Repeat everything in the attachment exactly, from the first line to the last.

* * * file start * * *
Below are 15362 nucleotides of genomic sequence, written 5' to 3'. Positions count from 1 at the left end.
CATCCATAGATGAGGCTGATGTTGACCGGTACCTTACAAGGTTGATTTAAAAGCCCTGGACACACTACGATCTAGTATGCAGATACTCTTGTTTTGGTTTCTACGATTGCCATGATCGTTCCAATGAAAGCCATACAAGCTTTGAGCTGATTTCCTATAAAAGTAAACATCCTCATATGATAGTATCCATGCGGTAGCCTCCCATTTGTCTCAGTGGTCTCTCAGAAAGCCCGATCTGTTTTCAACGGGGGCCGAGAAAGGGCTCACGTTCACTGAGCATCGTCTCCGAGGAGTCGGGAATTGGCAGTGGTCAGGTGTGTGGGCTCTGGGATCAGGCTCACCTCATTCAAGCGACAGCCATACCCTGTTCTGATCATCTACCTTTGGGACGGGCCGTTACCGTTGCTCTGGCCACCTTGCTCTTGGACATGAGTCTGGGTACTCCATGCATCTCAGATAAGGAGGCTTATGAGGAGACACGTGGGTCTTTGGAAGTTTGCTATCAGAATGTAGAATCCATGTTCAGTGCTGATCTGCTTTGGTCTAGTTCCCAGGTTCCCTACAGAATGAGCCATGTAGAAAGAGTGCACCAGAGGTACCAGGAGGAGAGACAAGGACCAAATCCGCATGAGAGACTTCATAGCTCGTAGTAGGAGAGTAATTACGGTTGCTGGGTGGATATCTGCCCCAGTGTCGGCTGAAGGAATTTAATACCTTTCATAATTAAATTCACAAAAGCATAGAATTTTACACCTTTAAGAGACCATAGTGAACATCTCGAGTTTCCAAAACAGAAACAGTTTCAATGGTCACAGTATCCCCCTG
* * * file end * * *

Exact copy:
Below are 15362 nucleotides of genomic sequence, written 5' to 3'. Positions count from 1 at the left end.
CATCCATAGATGAGGCTGATGTTGACCGGTACCTTACAAGGTTGATTTAAAAGCCCTGGACACACTACGATCTAGTATGCAGATACTCTTGTTTTGGTTTCTACGATTGCCATGATCGTTCCAATGAAAGCCATACAAGCTTTGAGCTGATTTCCTATAAAAGTAAACATCCTCATATGATAGTATCCATGCGGTAGCCTCCCATTTGTCTCAGTGGTCTCTCAGAAAGCCCGATCTGTTTTCAACGGGGGCCGAGAAAGGGCTCACGTTCACTGAGCATCGTCTCCGAGGAGTCGGGAATTGGCAGTGGTCAGGTGTGTGGGCTCTGGGATCAGGCTCACCTCATTCAAGCGACAGCCATACCCTGTTCTGATCATCTACCTTTGGGACGGGCCGTTACCGTTGCTCTGGCCACCTTGCTCTTGGACATGAGTCTGGGTACTCCATGCATCTCAGATAAGGAGGCTTATGAGGAGACACGTGGGTCTTTGGAAGTTTGCTATCAGAATGTAGAATCCATGTTCAGTGCTGATCTGCTTTGGTCTAGTTCCCAGGTTCCCTACAGAATGAGCCATGTAGAAAGAGTGCACCAGAGGTACCAGGAGGAGAGACAAGGACCAAATCCGCATGAGAGACTTCATAGCTCGTAGTAGGAGAGTAATTACGGTTGCTGGGTGGATATCTGCCCCAGTGTCGGCTGAAGGAATTTAATACCTTTCATAATTAAATTCACAAAAGCATAGAATTTTACACCTTTAAGAGACCATAGTGAACATCTCGAGTTTCCAAAACAGAAACAGTTTCAATGGTCACAGTATCCCCCTG